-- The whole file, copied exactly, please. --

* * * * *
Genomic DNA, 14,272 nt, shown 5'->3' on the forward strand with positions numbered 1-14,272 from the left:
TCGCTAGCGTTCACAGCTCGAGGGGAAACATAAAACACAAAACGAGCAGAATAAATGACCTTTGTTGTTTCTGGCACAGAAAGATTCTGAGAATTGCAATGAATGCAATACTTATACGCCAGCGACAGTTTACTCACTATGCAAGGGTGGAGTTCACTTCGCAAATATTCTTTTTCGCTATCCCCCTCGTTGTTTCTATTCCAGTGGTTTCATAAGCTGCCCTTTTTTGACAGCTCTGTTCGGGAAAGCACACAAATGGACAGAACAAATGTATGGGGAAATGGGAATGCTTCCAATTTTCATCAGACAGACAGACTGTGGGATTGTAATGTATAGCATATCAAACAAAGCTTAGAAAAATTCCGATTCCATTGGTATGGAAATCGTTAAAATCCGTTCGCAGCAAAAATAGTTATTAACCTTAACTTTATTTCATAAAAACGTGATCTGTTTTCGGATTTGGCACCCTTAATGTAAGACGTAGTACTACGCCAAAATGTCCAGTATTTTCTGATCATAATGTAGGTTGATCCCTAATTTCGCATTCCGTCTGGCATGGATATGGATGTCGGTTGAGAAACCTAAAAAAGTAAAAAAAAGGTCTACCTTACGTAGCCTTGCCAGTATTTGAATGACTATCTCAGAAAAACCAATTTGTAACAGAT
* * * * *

Genomic DNA, 14,272 nt, shown 5'->3' on the forward strand with positions numbered 1-14,272 from the left:
TCGCTAGCGTTCACAGCTCGAGGGGAAACATAAAACACAAAACGAGCAGAATAAATGACCTTTGTTGTTTCTGGCACAGAAAGATTCTGAGAATTGCAATGAATGCAATACTTATACGCCAGCGACAGTTTACTCACTATGCAAGGGTGGAGTTCACTTCGCAAATATTCTTTTTCGCTATCCCCCTCGTTGTTTCTATTCCAGTGGTTTCATAAGCTGCCCTTTTTTGACAGCTCTGTTCGGGAAAGCACACAAATGGACAGAACAAATGTATGGGGAAATGGGAATGCTTCCAATTTTCATCAGACAGACAGACTGTGGGATTGTAATGTATAGCATATCAAACAAAGCTTAGAAAAATTCCGATTCCATTGGTATGGAAATCGTTAAAATCCGTTCGCAGCAAAAATAGTTATTAACCTTAACTTTATTTCATAAAAACGTGATCTGTTTTCGGATTTGGCACCCTTAATGTAAGACGTAGTACTACGCCAAAATGTCCAGTATTTTCTGATCATAATGTAGGTTGATCCCTAATTTCGCATTCCGTCTGGCATGGATATGGATGTCGGTTGAGAAACCTAAAAAAGTAAAAAAAAGGTCTACCTTACGTAGCCTTGCCAGTATTTGAATGACTATCTCAGAAAAACCAATTTGTAACAGAT